In this lesson, you will learn more about how static electricity is formed and why you must be aware of static electricity risks when handling flammable fluids.
This lesson will explain the stages leading to a potentially hazardous electrostatic discharge.
Conductivity differs between different materials. To know how to handle your equipment onboard, you will learn more about the classification of materials in this lesson.
In this lesson, you will learn more about static accumulators and the importance of interting when handling flammable fluids.
In this lesson, you will learn more about what are the hazards caused by static electricity.
What can you do to minimize the risks of static electricity? In this lesson, you will learn more about precautions to prevent incidents that electrostatic discharges may cause.
Step 2 of 3•1 minute read
Under normal conditions, gases are highly insulating and this has important implications with respect to mists and particulate suspensions in air and other gases. Charged mists are formed during the ejection of liquid from a nozzle, for example:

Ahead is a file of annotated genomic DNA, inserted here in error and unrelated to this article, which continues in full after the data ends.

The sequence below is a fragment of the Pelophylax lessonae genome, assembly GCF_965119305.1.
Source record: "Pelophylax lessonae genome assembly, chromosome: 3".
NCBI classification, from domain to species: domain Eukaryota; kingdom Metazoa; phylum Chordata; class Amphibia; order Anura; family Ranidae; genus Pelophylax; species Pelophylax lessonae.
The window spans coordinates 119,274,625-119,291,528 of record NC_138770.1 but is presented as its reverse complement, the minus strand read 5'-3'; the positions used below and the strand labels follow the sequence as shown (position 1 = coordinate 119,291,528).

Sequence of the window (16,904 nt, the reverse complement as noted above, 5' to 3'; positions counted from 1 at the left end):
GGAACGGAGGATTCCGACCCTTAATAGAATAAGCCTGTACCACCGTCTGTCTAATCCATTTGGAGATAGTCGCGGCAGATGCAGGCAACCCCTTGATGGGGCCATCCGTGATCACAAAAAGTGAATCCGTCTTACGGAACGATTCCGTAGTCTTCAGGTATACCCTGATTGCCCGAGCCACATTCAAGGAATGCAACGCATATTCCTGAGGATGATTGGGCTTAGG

Although the liquid, for example, water, may have very high conductivity, the relaxation of the charge on the droplets is hindered by the insulating properties of the surrounding gas. Fine particles present in inert flue gas, or created during discharge of pressurised liquid carbon dioxide, are frequently charged.
The gradual charge relaxation, which does occur, is the result of the settling of the particles or droplets and, if the field strength is high, of corona discharge at sharp protrusions. Under certain circumstances, discharges with sufficient energy to ignite hydrocarbon gas/air mixtures can occur.
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